Not only are both candidates dark horses, but had the two camps aligned behind one candidate, they could have hoped to see their man (or woman) join S.C. Attorney General Henry McMaster or Congressman Gresham Barrett in a GOP primary run-off. As it is, they’ve left a lot of votes to pick up.


Developing “measurable visions” for the South

By Andy Brack, editor and publisher

NOV. 13, 2009 – When President John F. Kennedy proposed putting a man on the moon, he didn’t say it should be done “someday.” He put a time frame on his big vision – that it should be done by the end of the 1960s.
Such a big vision statement linked with a date for completion is something you might call a “measurable vision.”  Last weekend, a group of more than two dozen Southern leaders and thinkers set out to identify such visions for the South at a major conference at Davidson College in North Carolina.
The non-partisan Center for a Better South called the conference to develop a new Agenda for a Better South – a pragmatic and progressive set of visions that Southern leaders could seek to accomplish in the knowledge-based economy of the 21st century. (Disclosure: I am the chair and president of the Center.)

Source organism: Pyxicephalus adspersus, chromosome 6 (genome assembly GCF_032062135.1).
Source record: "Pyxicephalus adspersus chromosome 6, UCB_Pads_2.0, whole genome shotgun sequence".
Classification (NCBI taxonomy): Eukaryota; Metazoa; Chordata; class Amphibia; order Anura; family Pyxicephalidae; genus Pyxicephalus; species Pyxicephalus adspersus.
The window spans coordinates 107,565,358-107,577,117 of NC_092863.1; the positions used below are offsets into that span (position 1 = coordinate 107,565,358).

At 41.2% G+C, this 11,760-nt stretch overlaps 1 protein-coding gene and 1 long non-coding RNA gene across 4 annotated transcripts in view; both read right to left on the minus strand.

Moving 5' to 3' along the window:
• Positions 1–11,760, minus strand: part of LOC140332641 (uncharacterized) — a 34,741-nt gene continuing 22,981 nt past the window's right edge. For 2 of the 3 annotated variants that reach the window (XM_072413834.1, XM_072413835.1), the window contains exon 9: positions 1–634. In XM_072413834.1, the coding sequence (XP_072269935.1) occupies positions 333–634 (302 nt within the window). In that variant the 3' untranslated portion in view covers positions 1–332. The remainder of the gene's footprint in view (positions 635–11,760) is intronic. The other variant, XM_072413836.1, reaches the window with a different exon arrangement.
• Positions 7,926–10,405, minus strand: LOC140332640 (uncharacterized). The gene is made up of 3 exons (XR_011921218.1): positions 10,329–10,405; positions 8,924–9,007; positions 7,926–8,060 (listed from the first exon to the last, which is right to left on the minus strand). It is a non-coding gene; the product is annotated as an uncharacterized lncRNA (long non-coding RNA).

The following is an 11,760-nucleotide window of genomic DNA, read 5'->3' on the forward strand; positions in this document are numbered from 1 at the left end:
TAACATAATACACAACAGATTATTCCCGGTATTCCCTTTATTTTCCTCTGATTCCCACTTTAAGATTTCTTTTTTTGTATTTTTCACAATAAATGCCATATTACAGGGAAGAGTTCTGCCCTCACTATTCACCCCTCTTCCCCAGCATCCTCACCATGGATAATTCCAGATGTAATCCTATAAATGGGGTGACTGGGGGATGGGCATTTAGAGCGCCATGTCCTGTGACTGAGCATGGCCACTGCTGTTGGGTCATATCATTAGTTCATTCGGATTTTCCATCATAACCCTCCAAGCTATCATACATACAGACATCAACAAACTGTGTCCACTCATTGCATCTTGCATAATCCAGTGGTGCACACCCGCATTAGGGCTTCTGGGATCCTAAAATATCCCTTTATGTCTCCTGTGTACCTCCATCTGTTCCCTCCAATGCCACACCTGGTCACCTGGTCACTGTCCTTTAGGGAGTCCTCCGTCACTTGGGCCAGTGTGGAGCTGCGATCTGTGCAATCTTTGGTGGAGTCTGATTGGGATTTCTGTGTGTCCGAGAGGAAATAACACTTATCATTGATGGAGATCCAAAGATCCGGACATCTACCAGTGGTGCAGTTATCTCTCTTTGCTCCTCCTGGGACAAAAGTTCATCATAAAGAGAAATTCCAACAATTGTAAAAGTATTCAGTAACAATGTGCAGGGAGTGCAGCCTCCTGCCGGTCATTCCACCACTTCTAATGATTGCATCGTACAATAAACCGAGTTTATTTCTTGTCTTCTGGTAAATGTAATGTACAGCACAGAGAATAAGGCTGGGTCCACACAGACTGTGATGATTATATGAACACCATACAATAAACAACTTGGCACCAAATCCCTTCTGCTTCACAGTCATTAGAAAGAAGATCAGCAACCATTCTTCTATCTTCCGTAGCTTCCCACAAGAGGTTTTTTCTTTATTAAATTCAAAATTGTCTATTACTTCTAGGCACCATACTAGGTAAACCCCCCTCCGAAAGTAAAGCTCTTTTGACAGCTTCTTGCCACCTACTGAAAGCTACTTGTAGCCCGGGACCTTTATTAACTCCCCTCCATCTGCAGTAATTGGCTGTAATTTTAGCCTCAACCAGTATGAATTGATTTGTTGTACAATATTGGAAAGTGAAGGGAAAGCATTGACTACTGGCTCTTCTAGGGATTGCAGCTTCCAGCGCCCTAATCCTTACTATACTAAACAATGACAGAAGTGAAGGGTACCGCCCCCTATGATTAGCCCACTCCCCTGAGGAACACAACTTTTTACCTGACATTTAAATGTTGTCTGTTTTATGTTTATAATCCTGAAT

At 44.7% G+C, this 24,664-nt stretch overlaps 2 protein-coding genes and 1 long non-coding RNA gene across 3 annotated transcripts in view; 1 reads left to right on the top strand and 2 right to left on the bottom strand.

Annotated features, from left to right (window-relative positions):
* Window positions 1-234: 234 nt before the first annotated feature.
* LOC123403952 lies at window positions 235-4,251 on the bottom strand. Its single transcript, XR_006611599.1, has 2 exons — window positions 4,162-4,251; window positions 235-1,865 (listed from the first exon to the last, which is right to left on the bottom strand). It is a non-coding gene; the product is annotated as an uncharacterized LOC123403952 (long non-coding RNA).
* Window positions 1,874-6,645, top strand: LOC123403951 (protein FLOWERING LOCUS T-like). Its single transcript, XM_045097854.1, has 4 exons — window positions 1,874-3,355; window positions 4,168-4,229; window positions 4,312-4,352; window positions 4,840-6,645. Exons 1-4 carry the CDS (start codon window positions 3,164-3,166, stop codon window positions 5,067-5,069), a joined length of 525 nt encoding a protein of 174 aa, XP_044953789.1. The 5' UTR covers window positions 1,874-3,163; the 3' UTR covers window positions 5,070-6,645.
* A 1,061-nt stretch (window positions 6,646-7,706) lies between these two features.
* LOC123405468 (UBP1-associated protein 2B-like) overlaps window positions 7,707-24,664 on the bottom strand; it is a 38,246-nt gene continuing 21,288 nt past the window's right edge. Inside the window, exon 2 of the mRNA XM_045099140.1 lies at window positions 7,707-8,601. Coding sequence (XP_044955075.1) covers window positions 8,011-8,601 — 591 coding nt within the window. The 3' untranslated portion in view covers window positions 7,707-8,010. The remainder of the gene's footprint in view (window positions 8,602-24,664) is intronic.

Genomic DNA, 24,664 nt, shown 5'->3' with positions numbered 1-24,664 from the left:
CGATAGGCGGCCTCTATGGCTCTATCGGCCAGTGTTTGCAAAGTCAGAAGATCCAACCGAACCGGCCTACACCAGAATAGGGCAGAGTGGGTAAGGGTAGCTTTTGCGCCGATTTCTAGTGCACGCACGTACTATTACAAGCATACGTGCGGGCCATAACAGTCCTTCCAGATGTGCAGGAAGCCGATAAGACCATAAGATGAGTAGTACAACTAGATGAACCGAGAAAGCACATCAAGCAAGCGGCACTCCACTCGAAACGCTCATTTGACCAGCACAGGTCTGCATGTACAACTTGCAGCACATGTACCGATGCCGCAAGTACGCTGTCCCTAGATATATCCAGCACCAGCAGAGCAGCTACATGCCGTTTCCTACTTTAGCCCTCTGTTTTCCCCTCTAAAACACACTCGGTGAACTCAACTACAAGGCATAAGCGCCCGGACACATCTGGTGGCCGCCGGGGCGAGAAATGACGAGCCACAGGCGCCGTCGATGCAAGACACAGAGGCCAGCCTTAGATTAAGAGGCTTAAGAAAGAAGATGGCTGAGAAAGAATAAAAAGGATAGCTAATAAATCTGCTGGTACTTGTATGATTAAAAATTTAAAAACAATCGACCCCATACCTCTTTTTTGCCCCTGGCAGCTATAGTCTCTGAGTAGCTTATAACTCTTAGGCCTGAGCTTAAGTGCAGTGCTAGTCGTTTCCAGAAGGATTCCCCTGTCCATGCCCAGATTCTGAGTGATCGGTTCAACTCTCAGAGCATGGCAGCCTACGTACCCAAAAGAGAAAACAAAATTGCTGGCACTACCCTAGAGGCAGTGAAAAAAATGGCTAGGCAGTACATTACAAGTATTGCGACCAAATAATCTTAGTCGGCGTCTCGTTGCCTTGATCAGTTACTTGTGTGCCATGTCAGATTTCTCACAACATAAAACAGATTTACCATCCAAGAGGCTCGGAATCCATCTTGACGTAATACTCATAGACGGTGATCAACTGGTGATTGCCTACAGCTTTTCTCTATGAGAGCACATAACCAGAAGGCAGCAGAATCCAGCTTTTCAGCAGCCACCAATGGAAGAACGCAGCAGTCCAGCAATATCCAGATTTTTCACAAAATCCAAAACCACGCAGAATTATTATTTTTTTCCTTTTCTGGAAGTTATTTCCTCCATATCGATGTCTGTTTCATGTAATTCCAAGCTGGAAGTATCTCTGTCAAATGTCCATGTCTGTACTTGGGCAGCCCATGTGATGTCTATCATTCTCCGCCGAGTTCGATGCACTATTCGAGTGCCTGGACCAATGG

Too often, Southern leaders, particularly those in a legislature, are sidetracked by policy red-herrings – things that are really non-issues compared to generational Southern problems involving education, poverty and health care. 
Many seem to find it easier to deal with gay marriage or abortion or gator-hunting rules than serious reforms that would change an unfair tax system or generate new and better jobs or fix health care. Instead of solutions for addressing big problems, many Southern leaders today seem to kowtow to increasing partisanship and offer small sound bites for big problems to fill the media’s daily craving for more. 
"It’s time for our leaders to think big by embracing a new Agenda for a Better South so our region is the envy of the world."
Participants at the Center’s conference included elected officials, corporate executives, newspaper editors, policy analysts and academics. They sought to look at these continuing problems in new ways that include measurable and attainable goals. 
For example, instead of just saying that Southern states should improve education (and every one of them can stand for some improvement), participants linked improving education to jobs. As former Gov. and U.S. Sen. Fritz Hollings touted more than 50 years ago, you can’t get good jobs if your workforce isn’t educated. And today, it’s more important than ever before.   Here, for example, is how the group challenged leaders to move forward in education: